The Tiger Queens: The Women of Genghis Khan by Stephanie Thornton — okay, this is historical fiction, not spec-fic, but it is SO RICHLY WRITTEN that it feels like epic fantasy. The book is Thornton's finest work, and just so beautifully executed I am awed. If you love strong women in any genre, definitely read this book ASAP.
— Amalia Dillin author of Forged by Fate and the recently released Beyond Fate
My recommendation: Haven't heard of this title? I hadn't either, but as the official prequel to Peter Pan by the original author, it's a must read! The first story of Pan, beginning at age one week, is tucked within the overarching tale of an old bachelor who grudgingly saves a romance and befriends the resulting child. This child is the first to partake of the imaginary world of Pan, and is based on a boy who, along with his brothers, truly inspired Barrie in his vast imaginings. The tale is humorous, heart wrenching, candid and deliciously creative. The later story of Pan that we are most familiar with pales in comparison!
— Kristina Wojtaszek author of Opal and contributor to Fae and Specter Spectacular
Description, in my opinion, is where Harms shines brightest, and there were several times while reading Bewildered that I was reminded of Neil Gaiman and his 2013 award-winning The Ocean at the End of the Lane. . The books are different in meaningful ways — Gaiman's story is considerably darker and the author himself has stated that it wasn't intended for young readers— but they share an unmistakable richness of description in their imaginative, fantasyland settings. Harms is Gaiman Good with imagery!
Glamour by Andrea Janes. Janes's debut YA novel reads like a movie and I can totally see it as a big screen production some day. This modern story of the witching world set in the Cape Cod tourist town of Westervelt reminded me in some ways of Alice Hoffman's Practical Magic. Janes certainly knows her setting and I reveled in the "townie"/"summer people" dynamic of the area. I also enjoyed the distinct voice of Glamour's main character Christina. Not without faults, Christina is a girl whose humor and sarcasm ultimately endeared her to me. This coming-of-age story set against the wider backdrop of a contemporary fantasy is a fun read. It also has a gorgeous cover that was among my favorites for 2014!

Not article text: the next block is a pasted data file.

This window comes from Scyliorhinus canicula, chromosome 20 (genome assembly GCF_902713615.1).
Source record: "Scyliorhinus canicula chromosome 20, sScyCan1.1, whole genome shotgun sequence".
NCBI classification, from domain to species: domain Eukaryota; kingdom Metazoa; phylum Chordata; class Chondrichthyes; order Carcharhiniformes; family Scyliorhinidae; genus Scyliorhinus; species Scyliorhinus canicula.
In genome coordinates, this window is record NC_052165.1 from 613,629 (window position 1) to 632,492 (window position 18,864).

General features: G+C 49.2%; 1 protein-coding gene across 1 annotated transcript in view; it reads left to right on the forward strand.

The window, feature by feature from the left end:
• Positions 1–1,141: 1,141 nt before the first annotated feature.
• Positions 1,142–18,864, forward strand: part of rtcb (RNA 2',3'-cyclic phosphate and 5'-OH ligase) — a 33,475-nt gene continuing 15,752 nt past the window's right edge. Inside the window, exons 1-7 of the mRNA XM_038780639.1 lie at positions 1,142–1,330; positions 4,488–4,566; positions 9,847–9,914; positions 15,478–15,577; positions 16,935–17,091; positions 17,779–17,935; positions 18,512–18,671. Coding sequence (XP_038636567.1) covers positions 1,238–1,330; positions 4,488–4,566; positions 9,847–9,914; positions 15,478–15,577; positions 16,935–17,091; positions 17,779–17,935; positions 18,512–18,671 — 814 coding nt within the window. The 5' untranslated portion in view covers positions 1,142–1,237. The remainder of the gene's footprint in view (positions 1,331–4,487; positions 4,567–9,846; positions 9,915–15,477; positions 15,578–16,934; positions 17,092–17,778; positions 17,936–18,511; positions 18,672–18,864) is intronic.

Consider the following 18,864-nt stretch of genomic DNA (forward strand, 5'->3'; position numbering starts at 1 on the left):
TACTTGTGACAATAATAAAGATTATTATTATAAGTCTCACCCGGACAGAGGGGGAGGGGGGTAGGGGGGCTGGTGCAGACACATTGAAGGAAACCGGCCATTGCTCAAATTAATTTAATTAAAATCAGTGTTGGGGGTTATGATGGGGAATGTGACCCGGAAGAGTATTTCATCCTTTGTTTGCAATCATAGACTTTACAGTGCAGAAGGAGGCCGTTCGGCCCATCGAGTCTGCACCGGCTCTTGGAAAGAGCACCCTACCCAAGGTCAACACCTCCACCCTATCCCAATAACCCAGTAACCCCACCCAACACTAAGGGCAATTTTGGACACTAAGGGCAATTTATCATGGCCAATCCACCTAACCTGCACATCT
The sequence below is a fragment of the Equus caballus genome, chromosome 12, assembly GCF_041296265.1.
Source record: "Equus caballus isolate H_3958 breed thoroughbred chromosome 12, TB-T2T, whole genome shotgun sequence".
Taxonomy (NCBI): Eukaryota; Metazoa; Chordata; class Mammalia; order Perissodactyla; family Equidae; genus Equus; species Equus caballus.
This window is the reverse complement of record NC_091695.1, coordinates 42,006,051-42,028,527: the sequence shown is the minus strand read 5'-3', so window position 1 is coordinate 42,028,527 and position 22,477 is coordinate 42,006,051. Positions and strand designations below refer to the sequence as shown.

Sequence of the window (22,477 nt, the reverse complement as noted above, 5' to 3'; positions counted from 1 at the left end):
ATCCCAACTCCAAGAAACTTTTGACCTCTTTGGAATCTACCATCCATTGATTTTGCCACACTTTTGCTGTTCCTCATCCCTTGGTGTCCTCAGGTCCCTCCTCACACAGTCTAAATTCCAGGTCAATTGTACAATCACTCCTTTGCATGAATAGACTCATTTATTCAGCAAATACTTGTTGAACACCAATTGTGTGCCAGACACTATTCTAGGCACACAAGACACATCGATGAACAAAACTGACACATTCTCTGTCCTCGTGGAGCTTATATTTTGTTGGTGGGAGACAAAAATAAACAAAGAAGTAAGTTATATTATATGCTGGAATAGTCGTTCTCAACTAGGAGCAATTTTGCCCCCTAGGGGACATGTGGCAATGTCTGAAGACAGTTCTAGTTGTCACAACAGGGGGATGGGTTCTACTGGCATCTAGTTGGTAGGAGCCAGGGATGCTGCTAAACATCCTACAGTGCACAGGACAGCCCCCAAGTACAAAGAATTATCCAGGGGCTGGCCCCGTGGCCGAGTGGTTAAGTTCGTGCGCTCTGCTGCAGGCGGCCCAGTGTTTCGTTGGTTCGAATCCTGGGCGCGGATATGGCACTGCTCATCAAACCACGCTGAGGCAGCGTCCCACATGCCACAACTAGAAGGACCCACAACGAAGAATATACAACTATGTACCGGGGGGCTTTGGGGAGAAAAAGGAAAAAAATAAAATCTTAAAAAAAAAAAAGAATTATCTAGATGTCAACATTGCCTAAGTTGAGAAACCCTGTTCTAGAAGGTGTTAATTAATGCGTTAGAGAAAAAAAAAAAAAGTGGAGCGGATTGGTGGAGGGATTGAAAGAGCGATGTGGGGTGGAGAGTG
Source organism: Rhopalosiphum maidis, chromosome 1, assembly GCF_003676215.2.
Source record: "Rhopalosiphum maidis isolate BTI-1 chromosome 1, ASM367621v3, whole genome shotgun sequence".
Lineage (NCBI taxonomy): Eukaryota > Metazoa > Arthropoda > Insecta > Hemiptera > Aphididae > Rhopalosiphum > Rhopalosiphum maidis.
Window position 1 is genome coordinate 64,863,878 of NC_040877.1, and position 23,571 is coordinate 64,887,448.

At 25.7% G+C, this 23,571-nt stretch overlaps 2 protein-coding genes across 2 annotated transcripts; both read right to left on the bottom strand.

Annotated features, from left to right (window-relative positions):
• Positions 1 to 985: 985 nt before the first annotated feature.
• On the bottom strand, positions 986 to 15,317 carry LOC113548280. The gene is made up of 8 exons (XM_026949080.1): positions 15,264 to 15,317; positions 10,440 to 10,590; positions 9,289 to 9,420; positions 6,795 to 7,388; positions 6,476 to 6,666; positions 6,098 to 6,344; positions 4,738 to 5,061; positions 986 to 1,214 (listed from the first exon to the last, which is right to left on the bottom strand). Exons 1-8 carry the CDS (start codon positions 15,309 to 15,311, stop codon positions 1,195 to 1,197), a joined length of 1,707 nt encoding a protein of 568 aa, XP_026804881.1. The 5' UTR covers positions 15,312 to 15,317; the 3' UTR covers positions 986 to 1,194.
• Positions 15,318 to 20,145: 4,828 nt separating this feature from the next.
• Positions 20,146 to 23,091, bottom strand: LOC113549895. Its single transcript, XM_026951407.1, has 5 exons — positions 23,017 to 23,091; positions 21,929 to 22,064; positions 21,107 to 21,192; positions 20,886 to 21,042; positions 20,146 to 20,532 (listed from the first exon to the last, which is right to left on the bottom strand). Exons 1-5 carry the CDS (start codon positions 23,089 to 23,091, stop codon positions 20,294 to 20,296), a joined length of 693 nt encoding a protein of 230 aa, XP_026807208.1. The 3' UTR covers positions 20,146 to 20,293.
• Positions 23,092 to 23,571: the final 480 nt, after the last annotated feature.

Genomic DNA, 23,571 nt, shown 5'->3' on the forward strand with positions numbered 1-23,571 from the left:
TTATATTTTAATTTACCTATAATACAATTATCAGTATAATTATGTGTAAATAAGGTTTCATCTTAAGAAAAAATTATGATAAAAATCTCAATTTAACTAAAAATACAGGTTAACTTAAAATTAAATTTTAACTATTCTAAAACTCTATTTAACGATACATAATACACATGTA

Jesus Land isn't a book about religion, rather it's a book about what some people do in the name of religion, and it's a powerful one that I think everyone should read. It's sad and disturbing and won't be a book you can breeze through— there will be times you have to walk away from it just to be able to get through the next gut-wrenching chapter— but it's one of those rare stories that has the power to change you, and that makes it worth it.
— Michelle Lowery Combs author of Heir to the Lamp
— Rebecca Roland author of Shards of History and The King of Ash and Bones
— Elise Forier Edie author of The Devil in Midwinter and contributor to Krampusnacht
My favorite stories included:
Tanya Huff’s “I Knew a Guy Once.” A bartender is hired to improve morale and productivity in a mining station in Jupiter orbit. A wonderful and interesting romp that will leave you smiling. One of my favorite short stories I read this year.
Eric Choi’s “A Man’s Place.” A lonely cook on a lunar mining installation asks the right questions in an emergency. A really nice mix of technology and human interest. Even a cook’s job is highly technical in this environment.
Doranna Durgin’s “Feef’s House.” A space drifter struggles to adapt to the world of permanent residents and their exotic pets as she works to repay her medical expenses. Perfectly juxtaposes the duster’s creed and her vigorously-suppressed desire for permanency. Pleasantly poignant and uplifting.
I’m not going to tell you about the story line because mere description pales before the actual experience of reading these stories. I will, however, tell you that these are fun reads for anyone who likes detective novels, action-adventure, and well-considered mythological world-building.
Far Orbit: Speculative Space Adventures. OK, I admit it, I am unabashedly biased in when I recommend Far Orbit. But why not? The book does, after all, contain many of my favorite short stories for 2014. The stories are thoroughly modern science fiction tales, but the tone harkens back to the mid-century SF published by a variety of SF magazines. The hallmark of these mid-century Grand Tradition SF stories were that they were fun to read. Far Orbit stories deliver that in spades. The stories were also selected for their diversity in story styles, tropes, and protagonists. All-in-all, it’s a damn good read for SF lovers.